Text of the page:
Pismo Preserve project gets $1.1 million donation from county

The 900-acre Pismo Preserve offers breathtaking views.
The 900-acre Pismo Preserve offers breathtaking views. jjohnston@thetribunenews.com

Using poetry and heartfelt pleas, dozens of San Luis Obispo County residents, including many high school students, urged the county Board of Supervisors on Tuesday to approve $1.1 million in seed money for the Pismo Preserve land conservation project.

The Pismo Preserve is a project of the Land Conservancy of San Luis Obispo County to protect 900 acres of open space in the hills behind Pismo Beach and open it free of charge to the public. The land must be purchased by Aug. 1 from its owners, PB Coast View LLC, for $12 million.

Over the next several weeks, the Land Conservancy will be asking the California Coastal Conservancy and Wildlife Conservation Board for $8 million in grants. A strong showing of support in the form of local matching funds is necessary for those requests to succeed, said Kaila Dettman, the Land Conservancy’s executive director.

“If this request is not approved, the effort will likely fail,” she said.

In the end, supervisors voted unanimously to donate $1.1 million for the cause, $100,000 more than county staff was recommending. The money comes from county park fees collected on residential development.

The extra $100,000 came at the recommendation of the county Parks Commission and will be used to help defray the costs of maintaining and operating the park. The park fee fund has $2.5 million in unallocated funds, said Curtis Black, county parks director.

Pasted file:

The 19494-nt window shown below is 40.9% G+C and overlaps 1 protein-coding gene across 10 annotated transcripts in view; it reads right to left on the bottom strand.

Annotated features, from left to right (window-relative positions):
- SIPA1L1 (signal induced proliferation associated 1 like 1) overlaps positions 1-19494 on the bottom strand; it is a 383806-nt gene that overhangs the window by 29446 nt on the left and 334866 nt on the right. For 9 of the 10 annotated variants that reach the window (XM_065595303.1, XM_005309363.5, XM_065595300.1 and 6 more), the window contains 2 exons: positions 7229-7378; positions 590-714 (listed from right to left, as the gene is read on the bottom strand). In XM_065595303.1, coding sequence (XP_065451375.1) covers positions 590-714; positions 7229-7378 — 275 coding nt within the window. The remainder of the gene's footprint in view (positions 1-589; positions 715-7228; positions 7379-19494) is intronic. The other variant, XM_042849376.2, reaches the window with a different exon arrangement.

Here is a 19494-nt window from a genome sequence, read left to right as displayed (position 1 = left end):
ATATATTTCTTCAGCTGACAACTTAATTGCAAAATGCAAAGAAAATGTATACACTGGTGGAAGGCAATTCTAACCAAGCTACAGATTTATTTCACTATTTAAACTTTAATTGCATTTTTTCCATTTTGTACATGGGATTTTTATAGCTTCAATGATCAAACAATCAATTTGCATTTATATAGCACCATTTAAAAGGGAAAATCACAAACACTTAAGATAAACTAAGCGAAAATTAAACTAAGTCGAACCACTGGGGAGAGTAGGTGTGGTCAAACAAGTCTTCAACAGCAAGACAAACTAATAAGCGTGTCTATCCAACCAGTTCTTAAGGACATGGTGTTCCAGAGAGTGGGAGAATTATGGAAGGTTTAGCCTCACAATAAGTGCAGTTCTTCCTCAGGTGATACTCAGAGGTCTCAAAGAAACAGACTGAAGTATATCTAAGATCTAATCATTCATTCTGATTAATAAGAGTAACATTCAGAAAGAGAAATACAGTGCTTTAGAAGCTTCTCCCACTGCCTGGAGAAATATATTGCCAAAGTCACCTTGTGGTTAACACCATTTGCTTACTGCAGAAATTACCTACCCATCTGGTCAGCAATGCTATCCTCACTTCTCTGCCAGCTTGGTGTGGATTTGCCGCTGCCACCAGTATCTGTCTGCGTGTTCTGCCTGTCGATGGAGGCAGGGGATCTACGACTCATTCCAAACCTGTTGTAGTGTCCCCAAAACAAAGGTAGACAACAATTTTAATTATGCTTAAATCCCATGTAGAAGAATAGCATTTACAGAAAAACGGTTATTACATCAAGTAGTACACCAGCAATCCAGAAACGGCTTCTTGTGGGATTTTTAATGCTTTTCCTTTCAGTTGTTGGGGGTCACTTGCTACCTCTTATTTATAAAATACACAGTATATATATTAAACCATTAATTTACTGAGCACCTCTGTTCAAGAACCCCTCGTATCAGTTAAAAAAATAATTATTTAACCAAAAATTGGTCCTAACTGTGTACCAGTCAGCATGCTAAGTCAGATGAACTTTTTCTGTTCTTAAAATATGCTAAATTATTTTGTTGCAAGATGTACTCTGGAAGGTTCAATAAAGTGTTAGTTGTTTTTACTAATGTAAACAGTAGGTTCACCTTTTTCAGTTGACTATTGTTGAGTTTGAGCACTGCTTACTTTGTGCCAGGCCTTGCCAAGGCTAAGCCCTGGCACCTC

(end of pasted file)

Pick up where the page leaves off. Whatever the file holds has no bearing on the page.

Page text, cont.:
Much of the vocal support for the project Tuesday came from more than 20 South County high school students, particularly members of the Nipomo High School Conservation Club. They stressed what a valuable recreational resource the park, with its more than 10 miles of ready-made trails, will be for young people who often spend too much time watching television and playing video games.

“Although this property has a price, its value is priceless,” said Spenser Severance, a Nipomo High junior and president of the school’s conservation club.

Kevin Drabinski, field representative for Assemblyman Katcho Achadjian, agreed. He read into the record a love poem he was inspired to write after taking a tour of the proposed preserve last month and seeing its natural beauty.

“Up at the top of this curvaceous crest of the Pismo Preserve, she is friend to all the animals and shelter to the widest array of flora and fauna,” he said. “And in her hair she wears the most delicate and tiny wildflowers.”

Supervisor Adam Hill, whose district includes Pismo Beach, challenged the city of Pismo Beach to match the county’s donation. He said tourist businesses in the city would benefit most directly from conservation of the preserve.

“I don’t want to take any chances,” he said. “This is a once-in-a-lifetime opportunity.”

Pismo Beach Mayor Shelly Higginbotham said the city is scheduled to discuss whether to contribute to the Land Conservancy’s effort at its June 17 meeting.

“I know my colleagues are very excited about the preserve ... and see the benefit not only to the city but the county as a whole,” she said. “But we haven’t had a formal in-council discussion about where the money would come from.”

The city collects developer impact fees that go toward local parks, but she questioned whether those funds could be used for a park outside city limits. The money could possibly come out of the city’s general fund, or from Measure C, the city’s half-percent sales tax measure.

Pismo’s park development fund currently has more than $600,000, said Nadia Feeser, the city’s finance director.

Higginbotham said the city has supported the conservancy by waiving fees at several fundraising events for the Pismo Preserve held at Dinosaur Caves Park.

In addition to the agency funding, the Land Conservancy hopes to raise $700,000 in smaller local donations. The group is already halfway to that goal, having received donations from 600 individuals and businesses ranging from $2 to $1,000.

Tuesday’s vote left them optimistic they will succeed, said Daniel Bohlman, the group’s conservation director.

“I think we are feeling pretty confident right now,” he said. “This is a pivotal moment.”

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